15 February 2019 – On 14 February 2019, Maureen O’Sullivan TD and Niall Collins TD held a topical issue debate concerning the deteriorating human rights situation in Bahrain in Ireland’s Dáil Éireann. The debate came on the eighth anniversary of the 2011 pro-democracy movement and protests, which were met with a violent government crackdown that has been ongoing ever since. Americans for Democracy & Human Rights in Bahrain (ADHRB) welcomes this debate on the anniversary of 14 February as the human rights situation in Bahrain continues to deteriorate eight years on.
O’Sullivan TD highlighted the crackdown following the 2011 mass pro-democracy demonstrations, noting that in the aftermath of the protests, the government targeted human rights defenders, teachers, doctors, scholars, and broader civil society activists. Eight years on, the government has continued its abuses, torturing and forcibly disappearing individuals, while utilizing the death penalty and giving police and military officers the greenlight to use violence against protestors. Despite this, no senior officials have been held accountable for their brutality or torture. Both Jau Prison and Isa Town Women’s Center violate the United Nation’s minimum rules for the treatment of prisoners, denying prisoners access to medication and medical care, family visitation rights, and subjecting prisoners to inhumane searches. The cases of Hajer Mansoor, Najah Yusuf, and Medina Ali demonstrate this lack of accountability in Bahraini prisons.
Despite evidence of rights abuses, the Irish Royal College of Surgeon’s maintains a close relationship with Bahrain’s King Hamad University hospital, calling into question whether or not the college is living up to its ethical and moral standards. Ireland’s Foreign Minister Simon Coveney has been in correspondence with O’Sullivan TD regarding these concerns, including the failure of oversight mechanisms such as the Bahrain Ministry of Interior Ombudsman and Public Prosecution’s Office to remain independent and impartial. O’Sullivan TD’s remarks closed with a call for Ireland to go further in advocating for human rights with the Bahraini government.
Niall Collins TD followed with insight into the Bahraini government’s closure of civil and political society space. Since 2011, the Government of Bahrain has increasingly sought to silence dissenting voices, closing the country’s only independent newspaper Al-Wasat in 2017. The government has further targeted political opposition, dissolving political opposition societies and going so far as to sentence al-Wefaq’s Secretary-General Sheikh Ali Salman and others to life in prison. These rulings have attracted criticism from the European Union (EU), which deemed these actions “a further step against dissenting voice.” Critics of government policy have been arrested, tortured, interrogated, and arbitrarily detained for dissent, including human rights defenders.
Despite evidence of political repression, the November 2018 parliamentary elections were held without independent oversight, resulting in elections that were neither free, fair, nor representative of Bahrainis. Given these circumstances, Bahrain’s recent election to a seat at the Human Rights Council (HRC) raises serious questions as to the Council’s membership standards. In light of this, Collins TD recommended that Ireland take leadership at the 40th session of the HRC by issuing a statement condemning the actions of the Bahraini authorities ahead of the Council and to continue raising concerns for its abuses, which O’Sullivan TD echoed. Collins TD further urged the Irish government to call for a moratorium on Bahrain’s use of the death penalty, reform of the kingdom’s oversight mechanisms, and the right to free expression and freedom of political prisoners.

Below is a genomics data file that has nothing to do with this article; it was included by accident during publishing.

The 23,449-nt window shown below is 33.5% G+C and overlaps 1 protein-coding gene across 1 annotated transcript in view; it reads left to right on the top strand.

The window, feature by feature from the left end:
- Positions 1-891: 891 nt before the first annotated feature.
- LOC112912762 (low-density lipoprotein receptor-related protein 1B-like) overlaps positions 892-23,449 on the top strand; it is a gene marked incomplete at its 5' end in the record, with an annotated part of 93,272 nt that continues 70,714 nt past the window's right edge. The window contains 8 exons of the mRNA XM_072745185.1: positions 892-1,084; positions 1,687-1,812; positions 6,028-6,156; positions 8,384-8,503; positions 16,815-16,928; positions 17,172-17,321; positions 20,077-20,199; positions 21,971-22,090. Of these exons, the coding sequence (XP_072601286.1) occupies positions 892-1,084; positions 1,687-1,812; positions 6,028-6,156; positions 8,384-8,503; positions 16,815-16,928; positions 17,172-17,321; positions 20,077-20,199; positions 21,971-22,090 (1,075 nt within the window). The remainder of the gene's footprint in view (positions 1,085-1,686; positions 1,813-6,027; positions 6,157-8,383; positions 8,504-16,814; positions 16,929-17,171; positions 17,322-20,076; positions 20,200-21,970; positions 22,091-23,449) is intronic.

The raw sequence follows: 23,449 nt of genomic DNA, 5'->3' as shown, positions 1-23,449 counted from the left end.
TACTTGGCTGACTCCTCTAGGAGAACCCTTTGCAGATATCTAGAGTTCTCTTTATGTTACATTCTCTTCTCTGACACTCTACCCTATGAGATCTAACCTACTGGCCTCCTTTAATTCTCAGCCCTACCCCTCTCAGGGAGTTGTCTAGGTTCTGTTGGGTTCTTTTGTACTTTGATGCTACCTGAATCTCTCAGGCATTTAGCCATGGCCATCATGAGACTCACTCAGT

With these concerns and calls highlighted, Minister of State at the Department of Foreign Affairs and Trade, Helen McEntee TD, addressed the most serious issues raised by the TDs, including abuse of prisoners, torture, restrictions of free expression, and the closure of civil and political society. The Department of Foreign Affairs and Trade is actively engaging with Bahrain and its London embassy on such issues, while at the same time closely monitoring Sheikh Ali Salman’s case and a myriad of abuses ranging from restrictions to free expression, detainees, the death peanlty and reprisal. In light of these abuses, Ireland has stayed engaged on Bahrain in the HRC and has raised Bahrain in its past eight statements at the Council. However, despite the department and Ireland’s multilateral engagement with Bahrain, abuse remains rampant and the kingdom has not acted in accordance with its commitments to Ireland to implement human rights reform. Though Ireland-Bahrain relations must remain positive, McEntee TD emphasized this is relationship must not be at the expense of engagement on human rights. McEntee TD reaffirmed that the department intends on continuing to engage with Bahrain on its human rights abuses in the Council and in diplomacy, further assuring that the Irish would continue to call for a moratorium on the death penalty.
ADHRB welcomes the critical national engagement of the Irish Dáil Éireann on matters of human rights in Bahrain and thanks O’Sullivan TD and Collins TD for raising serious concerns for the current state of political and civil society, police brutality, prisoner’s rights and startling lack of accountability for rights abuses. We echo the TDs’ calls for increased Irish engagement at the Council and urge Ireland maintain exemplary leadership and raise the human rights situation in Bahrain at the upcoming 40th session of the HRC.